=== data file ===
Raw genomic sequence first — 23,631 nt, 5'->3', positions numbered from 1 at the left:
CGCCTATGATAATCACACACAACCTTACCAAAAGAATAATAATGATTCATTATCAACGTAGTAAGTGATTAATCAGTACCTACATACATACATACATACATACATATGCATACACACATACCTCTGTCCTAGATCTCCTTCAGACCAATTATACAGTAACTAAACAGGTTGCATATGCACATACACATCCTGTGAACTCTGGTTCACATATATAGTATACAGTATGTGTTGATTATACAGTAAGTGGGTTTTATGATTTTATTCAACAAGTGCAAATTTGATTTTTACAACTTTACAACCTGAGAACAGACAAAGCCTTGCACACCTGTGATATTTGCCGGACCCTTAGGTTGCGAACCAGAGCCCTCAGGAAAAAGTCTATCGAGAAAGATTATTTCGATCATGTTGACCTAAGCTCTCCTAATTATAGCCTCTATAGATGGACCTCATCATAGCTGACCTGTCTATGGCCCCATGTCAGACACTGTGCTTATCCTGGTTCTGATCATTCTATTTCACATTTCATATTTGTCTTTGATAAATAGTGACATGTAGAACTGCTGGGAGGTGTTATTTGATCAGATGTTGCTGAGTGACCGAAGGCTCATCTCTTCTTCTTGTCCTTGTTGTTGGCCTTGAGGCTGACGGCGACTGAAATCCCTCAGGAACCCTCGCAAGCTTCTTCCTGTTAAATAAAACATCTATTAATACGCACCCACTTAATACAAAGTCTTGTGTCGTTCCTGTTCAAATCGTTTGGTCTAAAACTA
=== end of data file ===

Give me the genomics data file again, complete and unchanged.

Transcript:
Raw genomic sequence first — 23,631 nt, 5'->3', positions numbered from 1 at the left:
CGCCTATGATAATCACACACAACCTTACCAAAAGAATAATAATGATTCATTATCAACGTAGTAAGTGATTAATCAGTACCTACATACATACATACATACATACATATGCATACACACATACCTCTGTCCTAGATCTCCTTCAGACCAATTATACAGTAACTAAACAGGTTGCATATGCACATACACATCCTGTGAACTCTGGTTCACATATATAGTATACAGTATGTGTTGATTATACAGTAAGTGGGTTTTATGATTTTATTCAACAAGTGCAAATTTGATTTTTACAACTTTACAACCTGAGAACAGACAAAGCCTTGCACACCTGTGATATTTGCCGGACCCTTAGGTTGCGAACCAGAGCCCTCAGGAAAAAGTCTATCGAGAAAGATTATTTCGATCATGTTGACCTAAGCTCTCCTAATTATAGCCTCTATAGATGGACCTCATCATAGCTGACCTGTCTATGGCCCCATGTCAGACACTGTGCTTATCCTGGTTCTGATCATTCTATTTCACATTTCATATTTGTCTTTGATAAATAGTGACATGTAGAACTGCTGGGAGGTGTTATTTGATCAGATGTTGCTGAGTGACCGAAGGCTCATCTCTTCTTCTTGTCCTTGTTGTTGGCCTTGAGGCTGACGGCGACTGAAATCCCTCAGGAACCCTCGCAAGCTTCTTCCTGTTAAATAAAACATCTATTAATACGCACCCACTTAATACAAAGTCTTGTGTCGTTCCTGTTCAAATCGTTTGGTCTAAAACTA